EXAIR had a customer needing help applying icing on snack cakes. As baked sponge cakes moved down a conveyor, a continuous ribbon of icing was applied to the individual cakes. Trying to make a clean break in the icing was next to impossible. Mechanical blades needed constant cleaning. Compressed air through a series of holes in drilled pipe used too much air, was noisy and did not make a clean break.

The solution was using an EXAIR Stainless Steel Super Air Knife. A photo eye detected space between cakes turning the compressed air on at the precise moment to apply a uniform airflow and velocity against the ribbon of icing, creating a nice clean break. The stainless steel Air Knife was the best choice for this application. Since there was no contact with the icing, no additional cleaning was required. The Laminar flow of the Super Air Knife had uniform velocity across the entire length and broke the ribbon of icing evenly. This successful result would never have been possible with turbulent air from drilled pipe, nozzles or a blower.

The Super Air knives are just one of many of EXAIR’s Intelligent Compressed Air products. When planning your next project that requires compressed air please contact one of our many Application Engineers for assistance. EXAIR takes pride in our products and customer service.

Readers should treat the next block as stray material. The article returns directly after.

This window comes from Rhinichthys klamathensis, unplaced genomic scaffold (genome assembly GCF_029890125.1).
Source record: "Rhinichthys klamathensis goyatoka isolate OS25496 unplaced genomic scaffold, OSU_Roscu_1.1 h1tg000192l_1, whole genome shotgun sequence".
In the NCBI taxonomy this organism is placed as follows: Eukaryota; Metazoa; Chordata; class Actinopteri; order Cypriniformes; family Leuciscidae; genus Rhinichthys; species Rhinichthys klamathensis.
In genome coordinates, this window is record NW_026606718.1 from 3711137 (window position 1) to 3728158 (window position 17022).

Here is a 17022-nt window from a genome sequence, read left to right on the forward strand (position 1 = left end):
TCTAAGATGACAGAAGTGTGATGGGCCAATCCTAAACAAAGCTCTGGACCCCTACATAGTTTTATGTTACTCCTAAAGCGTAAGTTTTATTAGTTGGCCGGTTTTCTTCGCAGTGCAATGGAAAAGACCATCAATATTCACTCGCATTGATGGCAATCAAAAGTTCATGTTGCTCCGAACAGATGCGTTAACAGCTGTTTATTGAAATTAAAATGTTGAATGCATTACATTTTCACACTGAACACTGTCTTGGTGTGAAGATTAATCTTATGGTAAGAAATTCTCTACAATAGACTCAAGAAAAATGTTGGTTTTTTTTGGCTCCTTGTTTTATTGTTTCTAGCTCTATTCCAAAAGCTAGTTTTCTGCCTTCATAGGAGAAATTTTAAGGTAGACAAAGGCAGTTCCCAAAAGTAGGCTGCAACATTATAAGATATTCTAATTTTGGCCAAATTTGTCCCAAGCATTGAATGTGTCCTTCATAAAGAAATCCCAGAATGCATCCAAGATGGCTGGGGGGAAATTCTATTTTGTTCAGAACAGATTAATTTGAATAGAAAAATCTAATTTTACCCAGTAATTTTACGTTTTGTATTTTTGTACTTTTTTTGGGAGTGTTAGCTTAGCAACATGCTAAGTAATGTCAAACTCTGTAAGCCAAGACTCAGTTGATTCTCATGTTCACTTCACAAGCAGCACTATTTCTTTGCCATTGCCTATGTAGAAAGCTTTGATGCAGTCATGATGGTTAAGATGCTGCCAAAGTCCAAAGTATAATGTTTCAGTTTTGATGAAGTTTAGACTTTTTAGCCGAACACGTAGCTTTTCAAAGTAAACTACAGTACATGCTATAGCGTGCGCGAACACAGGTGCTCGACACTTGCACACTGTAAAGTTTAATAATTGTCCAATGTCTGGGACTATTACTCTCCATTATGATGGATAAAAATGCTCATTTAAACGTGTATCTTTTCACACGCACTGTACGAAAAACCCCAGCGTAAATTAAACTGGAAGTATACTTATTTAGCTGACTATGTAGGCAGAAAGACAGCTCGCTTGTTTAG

Eric Kuhnash
Application Engineer
E-mail: EricKuhnash@exair.com
Twitter: Twitter: @EXAIR_EK

Understanding your ROI for EXAIR Products

I used to hold a purchasing/engineering role for a previous company and as part of that role I was required to understand all costs of a project. The value of knowing the return of your investment is obvious but the benefit of this knowledge enhanced communications with other team members and at times with your customer. So how can I understand the economic impact from purchasing and Intelligent Compressed Air product from EXAIR?